In 1936 the Vedanta Society of Portland purchased 120 acres of newly harvested hillside in the Tualatin range to house their future retreat. Surprising as this early entry of Hinduism into the fabric of Scappoose is, it is all the more noteworthy because it occurred during the hardest years of the Great Depression and was organized by a relatively minor chapter of the Ramakrishna Order, established in the US by Sri Vivekananda exactly 100 years prior. Oregon in those days was not a very “diverse” community and acceptance by the locals was hard to achieve. Indeed contemporaneous efforts to establish an Hindu center in Lake Oswego failed due to local antipathy. Coming less than a decade after introduction of residential electrification in Scappoose, this early debut of Hinduism in Scappoose all the more astonishing.
Nonetheless, the group managed to scrape together the payment and secured a beautiful ridge-top property thatincluded a log cabin, a tool house and a small shed. In 1954 the Society replaced the original buildings and completed an octagonal temple topped by a gold dome in a clearing set above the property. This rustic temple became the first Hindu Temple in the Northwest.
But even here on the remote forested slopes of the Tualatin Range, the serenity of divine purpose was to be challenged. Multnomah County it appears objected to granting the Society tax exempt status for the 120 tract, and would only grant an exemption for solitary acre upon which the temple stood. Transcendence not being a particularly practical response to this secular challenge, the Society took umbrage and sued the county! As a consequence the Vedanta Society agreed to seed the property with temples and shrines to reinforce its essential spiritual purpose, lest the tax collector fail to note the intrinsic spirituality of these hallowed groves. In 1974 the first wooden shrines were constructed to the Sri Ramakrishna (the founder of the Order) and the Holy Mother. The following year shrines to commemorate the Buddha, Christ and Ramakrishna’s disciple Swami Vivekananda were added. An Islamic Shrine followed in 1976, and finally in 1977 the American Indian Shrine was built on a slope overlooking Sauvie’s Island and the site of the first known native American settlement in this area.While this is private property, the Society allows respectful visitors to enter and wander amongst the shrines. Terrance Hohner, a disciple of the Society has been repairing the buildings after a period of neglect took a toll upon them. Some of the paths that connect the shrines and the meditation points have reverted to nature, and in some cases the temples have fallen altogether. But current efforts seem to be slowly restoring any of the shrines to their original states.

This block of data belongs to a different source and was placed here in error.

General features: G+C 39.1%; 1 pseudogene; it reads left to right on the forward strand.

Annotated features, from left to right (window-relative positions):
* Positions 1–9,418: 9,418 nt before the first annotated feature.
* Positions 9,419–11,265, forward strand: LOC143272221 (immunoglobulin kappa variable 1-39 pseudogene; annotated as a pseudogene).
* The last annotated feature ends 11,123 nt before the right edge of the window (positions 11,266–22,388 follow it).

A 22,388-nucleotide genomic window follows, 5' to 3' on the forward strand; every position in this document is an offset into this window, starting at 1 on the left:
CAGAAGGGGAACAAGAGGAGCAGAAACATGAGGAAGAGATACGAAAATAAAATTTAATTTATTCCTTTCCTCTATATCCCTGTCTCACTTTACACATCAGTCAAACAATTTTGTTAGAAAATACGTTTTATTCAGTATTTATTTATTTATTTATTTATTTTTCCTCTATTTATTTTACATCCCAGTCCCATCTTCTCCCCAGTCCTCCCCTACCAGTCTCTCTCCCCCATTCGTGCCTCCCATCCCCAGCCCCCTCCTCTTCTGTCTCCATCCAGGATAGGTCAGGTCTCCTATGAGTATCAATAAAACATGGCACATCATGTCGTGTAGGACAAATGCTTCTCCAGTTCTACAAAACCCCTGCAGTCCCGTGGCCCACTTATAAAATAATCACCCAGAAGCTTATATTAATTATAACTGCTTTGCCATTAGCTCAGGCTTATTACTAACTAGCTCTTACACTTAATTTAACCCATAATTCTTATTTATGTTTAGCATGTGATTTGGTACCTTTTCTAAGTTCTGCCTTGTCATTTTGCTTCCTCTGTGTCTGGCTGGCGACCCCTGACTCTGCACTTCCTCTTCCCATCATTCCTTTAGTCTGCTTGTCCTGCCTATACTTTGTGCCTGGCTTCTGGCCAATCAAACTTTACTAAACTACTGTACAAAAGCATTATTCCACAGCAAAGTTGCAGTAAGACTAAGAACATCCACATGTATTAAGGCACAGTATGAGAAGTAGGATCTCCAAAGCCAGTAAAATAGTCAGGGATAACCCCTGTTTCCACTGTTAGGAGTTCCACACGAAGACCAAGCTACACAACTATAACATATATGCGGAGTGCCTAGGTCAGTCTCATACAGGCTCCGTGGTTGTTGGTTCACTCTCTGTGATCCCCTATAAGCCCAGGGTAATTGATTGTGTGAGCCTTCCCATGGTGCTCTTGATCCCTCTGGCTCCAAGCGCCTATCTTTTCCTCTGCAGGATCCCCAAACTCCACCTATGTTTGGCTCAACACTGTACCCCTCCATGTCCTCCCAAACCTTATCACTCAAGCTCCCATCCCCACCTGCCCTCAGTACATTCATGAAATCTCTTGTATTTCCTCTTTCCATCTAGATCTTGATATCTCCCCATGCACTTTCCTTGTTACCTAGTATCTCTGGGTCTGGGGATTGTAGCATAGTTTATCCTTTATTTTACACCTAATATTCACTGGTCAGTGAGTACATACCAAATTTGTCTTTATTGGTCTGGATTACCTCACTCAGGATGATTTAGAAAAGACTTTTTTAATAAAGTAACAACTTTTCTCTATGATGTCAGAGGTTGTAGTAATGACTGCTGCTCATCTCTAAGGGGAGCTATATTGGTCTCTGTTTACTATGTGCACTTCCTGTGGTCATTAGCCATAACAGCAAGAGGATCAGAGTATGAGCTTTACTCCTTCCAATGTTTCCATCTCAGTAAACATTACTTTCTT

Entering the Retreat:
Follow Gilkison Road to its end. On your left is the road that leads up to the Vedanta Society. Straight ahead is a forest road with a chain across it and flanked by “No Trespassing signs. To your right is a private driveway. Proceed up the forest road with the chain and “No Trespassing signs. The disciples have assured me that the signs are to encourage a humble (if not reverent) attitude amongst those that enter, and to the extent that there has never (knock on wood) been problems with littering or vandalism, the tactic seems to have worked.
Walking up this path, you soon enter into an older forest. These trees were last logged prior to the acquisition of the property, so in 2008 the trees are approximately 75 years old – or nearly twice the commercial cutting cycle. Close examination shows that this area was probably partially logged in the late 1800’s and then again in the early 30’s. So the current stand is technical 3rd growth. Of particular not are the giant old stumps from the original logging that exhibit the slits alongside the stump that originally held the springboards upon which the loggers stood to wield their two handled saws – often called “misery whips” in the lumberjack jargon of that day. Usually it would take them all day to cut a single tree using these handheld saws!
These forests, due to their older age are beginning to reflect the typical old growth multi-story ecological zones, with vine maple and smaller trees comprising the middle story while ferns, old nurse logs and forest bogs comprising the lowest level. This forest is a reasonable facsimile of how a commercially logged site can eventually be returned to a semi-natural state, albeit after almost 80 years, or roughlt double the normal commercial cutting cycle.
As you enter the forested portion of this path you enter into an area with lot’s of woodland plants worth noting. on the outside verge of the road as it veers gently to the left you will note Baneberry, and False Solomon’s Seal, amongst the large bunches of Sword Ferns and Oregon Grape. On the floor of the road you can find lots of Wild Ginger and carpets of shamrock-like Wood Sorrel, locally referred to as Oregon Oxalis. In the bogs visible on the forest floor below the road, are skunk cabbage and camas lilies – a favorite staple of the local Indians in days gone by.
In this area I’ve spotted the following edible mushrooms: Deer Mushrooms, Honey Mushrooms, Chanterelles and the Lobster Mushroom.